On Thursday, February 21, 2013 12:20:59 AM UTC-5, stathisp wrote:
> On Thu, Feb 21, 2013 at 12:31 AM, Craig Weinberg
> > Just the opposite. I have in mind that no test is necessary for
> > consciousness. Just being conscious ourselves may allow us to infer some
> > things about consciousness. Tests can just as easily be used to
> > our bias. There were tests for witches, tests for eugenics. It's very
> > compelling to have some justification to quiet those noisy doubts of
> > conscience.
> But you do have some test of consciousness in mind since you admit
> that a machine might fool you into thinking it's conscious. Your
> intuition is therefore not foolproof here. What means do you use to
> decide if your intuition is correct?
Some level of intuition may be foolproof, but we don't always have access
to it from lower, personal ranges of awareness. Generally it is experience
through time which reveals which of our thoughts make the most sense. We
never decide if our intuition is correct, we always have faith and doubts.
> > In saying that machines aren't conscious, I have no qualms, no axe to
> > I love technology, I have no agenda against machines, I simply observe
> > there is no possibility that they have awareness on the machine level,
> and I
> > think that I understand why that is. If anyone really did have any
> > at all of machine intelligence that was independent of wishful thinking,
> > think that you would see computer scientists quitting AI sometimes
> > of the ethics of operating on the machines themselves. Why don't we see
> > that? Why isn't there an abolitionist movement for machines? These are
> > proof, they are clues. You have to reason for yourself about
> > There will never be a meaningful test.
> There are several points here. Firstly, people kill animals and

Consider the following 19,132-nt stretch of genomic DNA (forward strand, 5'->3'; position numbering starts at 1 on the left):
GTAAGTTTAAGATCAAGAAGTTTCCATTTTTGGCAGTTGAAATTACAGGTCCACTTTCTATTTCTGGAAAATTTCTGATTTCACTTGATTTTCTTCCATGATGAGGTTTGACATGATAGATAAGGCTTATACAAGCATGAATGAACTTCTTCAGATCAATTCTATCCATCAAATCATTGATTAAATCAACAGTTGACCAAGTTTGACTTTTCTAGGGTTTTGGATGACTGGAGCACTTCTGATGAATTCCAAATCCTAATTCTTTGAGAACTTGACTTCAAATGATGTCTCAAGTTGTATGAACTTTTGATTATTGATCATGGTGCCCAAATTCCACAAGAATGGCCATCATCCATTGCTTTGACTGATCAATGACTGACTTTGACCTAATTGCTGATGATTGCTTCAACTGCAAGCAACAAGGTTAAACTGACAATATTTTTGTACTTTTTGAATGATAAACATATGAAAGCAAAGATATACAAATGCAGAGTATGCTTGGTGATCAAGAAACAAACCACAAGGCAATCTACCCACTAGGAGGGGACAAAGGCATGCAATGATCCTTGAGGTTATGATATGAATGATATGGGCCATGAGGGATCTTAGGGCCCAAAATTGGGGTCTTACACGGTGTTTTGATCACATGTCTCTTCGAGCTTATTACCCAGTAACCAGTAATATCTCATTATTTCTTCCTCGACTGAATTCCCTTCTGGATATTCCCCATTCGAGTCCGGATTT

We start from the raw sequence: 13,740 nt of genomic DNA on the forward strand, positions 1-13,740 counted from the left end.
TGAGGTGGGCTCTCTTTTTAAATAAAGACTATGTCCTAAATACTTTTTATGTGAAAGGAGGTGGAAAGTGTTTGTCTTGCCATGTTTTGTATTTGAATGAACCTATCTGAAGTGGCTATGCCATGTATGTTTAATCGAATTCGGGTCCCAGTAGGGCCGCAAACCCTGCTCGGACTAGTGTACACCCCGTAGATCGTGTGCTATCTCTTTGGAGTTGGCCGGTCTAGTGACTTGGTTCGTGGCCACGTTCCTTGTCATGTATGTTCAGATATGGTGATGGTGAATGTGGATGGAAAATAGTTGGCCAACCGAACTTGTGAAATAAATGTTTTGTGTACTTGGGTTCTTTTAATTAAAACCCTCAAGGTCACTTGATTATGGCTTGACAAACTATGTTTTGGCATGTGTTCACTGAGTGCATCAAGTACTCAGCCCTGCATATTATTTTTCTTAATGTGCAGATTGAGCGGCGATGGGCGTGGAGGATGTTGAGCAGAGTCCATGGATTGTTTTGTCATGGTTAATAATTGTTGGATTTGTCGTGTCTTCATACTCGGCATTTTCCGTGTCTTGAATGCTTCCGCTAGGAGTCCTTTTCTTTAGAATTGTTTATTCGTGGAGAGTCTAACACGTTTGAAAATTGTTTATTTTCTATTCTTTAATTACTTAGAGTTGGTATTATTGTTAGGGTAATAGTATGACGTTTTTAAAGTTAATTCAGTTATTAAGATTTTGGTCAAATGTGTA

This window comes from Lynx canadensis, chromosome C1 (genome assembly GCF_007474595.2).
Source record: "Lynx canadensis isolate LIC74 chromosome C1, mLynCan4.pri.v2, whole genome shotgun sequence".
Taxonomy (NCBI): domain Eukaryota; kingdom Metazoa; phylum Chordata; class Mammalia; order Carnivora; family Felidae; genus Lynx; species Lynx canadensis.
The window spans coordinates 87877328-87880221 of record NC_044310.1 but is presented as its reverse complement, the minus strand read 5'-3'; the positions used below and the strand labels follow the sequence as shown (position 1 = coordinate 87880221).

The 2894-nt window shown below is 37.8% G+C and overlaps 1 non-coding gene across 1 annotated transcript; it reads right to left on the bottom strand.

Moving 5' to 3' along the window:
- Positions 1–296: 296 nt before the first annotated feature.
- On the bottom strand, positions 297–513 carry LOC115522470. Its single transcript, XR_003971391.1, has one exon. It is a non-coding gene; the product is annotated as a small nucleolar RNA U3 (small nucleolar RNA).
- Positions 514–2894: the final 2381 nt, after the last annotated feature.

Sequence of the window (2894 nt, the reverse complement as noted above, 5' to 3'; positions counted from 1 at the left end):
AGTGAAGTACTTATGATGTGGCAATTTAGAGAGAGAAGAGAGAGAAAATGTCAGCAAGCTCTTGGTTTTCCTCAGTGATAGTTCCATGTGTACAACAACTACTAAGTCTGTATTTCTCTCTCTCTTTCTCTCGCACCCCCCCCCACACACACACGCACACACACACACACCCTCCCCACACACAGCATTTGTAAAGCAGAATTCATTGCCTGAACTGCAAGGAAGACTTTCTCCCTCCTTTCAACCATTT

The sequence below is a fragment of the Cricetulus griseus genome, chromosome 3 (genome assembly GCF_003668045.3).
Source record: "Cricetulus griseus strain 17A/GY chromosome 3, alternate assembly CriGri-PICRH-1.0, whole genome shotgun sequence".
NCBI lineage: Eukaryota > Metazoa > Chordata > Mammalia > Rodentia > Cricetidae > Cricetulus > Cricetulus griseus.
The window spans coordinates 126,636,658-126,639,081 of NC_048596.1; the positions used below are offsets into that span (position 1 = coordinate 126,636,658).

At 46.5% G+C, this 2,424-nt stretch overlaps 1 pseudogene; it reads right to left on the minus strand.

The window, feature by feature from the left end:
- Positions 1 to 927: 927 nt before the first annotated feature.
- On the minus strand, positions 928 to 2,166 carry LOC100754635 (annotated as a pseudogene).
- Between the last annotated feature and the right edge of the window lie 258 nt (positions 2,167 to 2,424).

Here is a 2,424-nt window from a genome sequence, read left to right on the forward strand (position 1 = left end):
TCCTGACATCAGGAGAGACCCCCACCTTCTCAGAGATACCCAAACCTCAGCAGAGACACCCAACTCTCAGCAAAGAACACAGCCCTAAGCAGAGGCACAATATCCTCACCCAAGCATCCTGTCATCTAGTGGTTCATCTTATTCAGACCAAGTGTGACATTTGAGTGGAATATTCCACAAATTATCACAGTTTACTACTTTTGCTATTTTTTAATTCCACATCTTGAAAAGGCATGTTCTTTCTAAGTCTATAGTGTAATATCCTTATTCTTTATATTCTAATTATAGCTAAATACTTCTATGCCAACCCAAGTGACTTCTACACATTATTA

> enslave other humans, so if they do believe they are conscious they
> don't think their consciousness matters.
Yes, or more likely they don't care whether their consciousness matters or
not. That doesn't mean humans are ignorant of each other's awareness, only
that they lack compassion and can justify their actions for personal
> Secondly, if machines have
> the potential to be conscious that does not mean that all machines in
> fact are conscious.
What makes the difference between the two types of machines? Wishful
threshold of complexity?
> Carbon-based life forms have the potential to be
> conscious but most people don't think plants are conscious, for
The nature of consciousness and sense is as experiences which 'seem like'
or 'likenesses'. While people enslave and kill each other, they less
frequently do that to people who they like, or who are like them. The more
distant an organism is, the more impersonal it seems. Plants tend to be
different in so many significant ways from animals that they appear to us
as very alien and impersonal, despite the studies done which show plant
empathy and communication. This psychological distance factor is the key to
understanding significance (saturation of likeness). Size matters. Speed
matters. The further a phenomenon is from our personal range of perceptual
relativity, the more it is known to us only through impersonal sensory
channels (location, shape, mass, velocity, function, etc).
> Finally, there is no necessary connection between
> consciousness and wanting to be treated a particular way. We might
> look at worker bees with pity but that's just because we aren't bees.
Sure, I agree. The only difference with a machine is that it is put
together by people who don't know that fully half of the universe is
private. Normally that isn't a problem, since the point of a machine is to
serve our needs. If we really wanted to have a machine which is conscious,
then by definition it could only serve its own needs since consciousness
and privacy are the same thing, and privacy is proprietary, not generic.
Just as we couldn't expect a person to survive with their body cut up into
cubes, we shouldn't expect the functional 'cubes' which symbolize
intelligence to add up to a single physical conscious event. Life and
consciousness are based on experience, not structure. The structure reveals
the relation between one kind of experience and all others on all other
levels - but to do that, the revealing is done with a lowest common
denominator set of tangible, positional tropes (classical mechanics).
> >> You
> >> apply this test to animals and to machines and you conclude that the
> >> former are conscious and the latter not. I hope the test is not
> >> something like "is made of organic material, grows and maintains
> >> homeostasis", because the objection to that is, there is no reason to
> >> assume that these factors are either necessary or sufficient for
> >> consciousness.
> > The test is 'does it have experiences and participate in the world?'
> But how do you know it has experiences? If it's intuition how do you
> know in particular cases if you are right?
> Stathis Papaioannou
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